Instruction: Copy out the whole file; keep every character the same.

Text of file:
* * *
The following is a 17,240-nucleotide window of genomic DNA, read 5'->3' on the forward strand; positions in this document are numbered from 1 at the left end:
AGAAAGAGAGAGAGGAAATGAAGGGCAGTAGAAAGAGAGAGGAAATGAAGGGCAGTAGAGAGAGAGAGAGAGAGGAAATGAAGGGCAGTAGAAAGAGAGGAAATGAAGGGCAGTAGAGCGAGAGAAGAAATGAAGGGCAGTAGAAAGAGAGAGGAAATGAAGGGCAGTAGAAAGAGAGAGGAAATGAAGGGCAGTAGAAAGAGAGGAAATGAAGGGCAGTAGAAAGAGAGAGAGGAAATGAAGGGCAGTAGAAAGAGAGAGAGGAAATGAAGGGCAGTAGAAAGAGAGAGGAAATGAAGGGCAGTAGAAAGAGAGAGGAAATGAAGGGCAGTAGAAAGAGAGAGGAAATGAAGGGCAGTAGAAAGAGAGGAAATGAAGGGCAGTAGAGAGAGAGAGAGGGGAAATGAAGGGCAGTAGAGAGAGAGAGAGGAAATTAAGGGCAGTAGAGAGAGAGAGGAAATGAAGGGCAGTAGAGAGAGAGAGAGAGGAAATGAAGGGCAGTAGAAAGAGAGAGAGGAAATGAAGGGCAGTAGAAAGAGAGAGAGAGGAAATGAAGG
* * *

The following is a 17,240-nucleotide window of genomic DNA, read 5'->3' on the forward strand; positions in this document are numbered from 1 at the left end:
AGAAAGAGAGAGAGGAAATGAAGGGCAGTAGAAAGAGAGAGGAAATGAAGGGCAGTAGAGAGAGAGAGAGAGAGGAAATGAAGGGCAGTAGAAAGAGAGGAAATGAAGGGCAGTAGAGCGAGAGAAGAAATGAAGGGCAGTAGAAAGAGAGAGGAAATGAAGGGCAGTAGAAAGAGAGAGGAAATGAAGGGCAGTAGAAAGAGAGGAAATGAAGGGCAGTAGAAAGAGAGAGAGGAAATGAAGGGCAGTAGAAAGAGAGAGAGGAAATGAAGGGCAGTAGAAAGAGAGAGGAAATGAAGGGCAGTAGAAAGAGAGAGGAAATGAAGGGCAGTAGAAAGAGAGAGGAAATGAAGGGCAGTAGAAAGAGAGGAAATGAAGGGCAGTAGAGAGAGAGAGAGGGGAAATGAAGGGCAGTAGAGAGAGAGAGAGGAAATTAAGGGCAGTAGAGAGAGAGAGGAAATGAAGGGCAGTAGAGAGAGAGAGAGAGGAAATGAAGGGCAGTAGAAAGAGAGAGAGGAAATGAAGGGCAGTAGAAAGAGAGAGAGAGGAAATGAAGG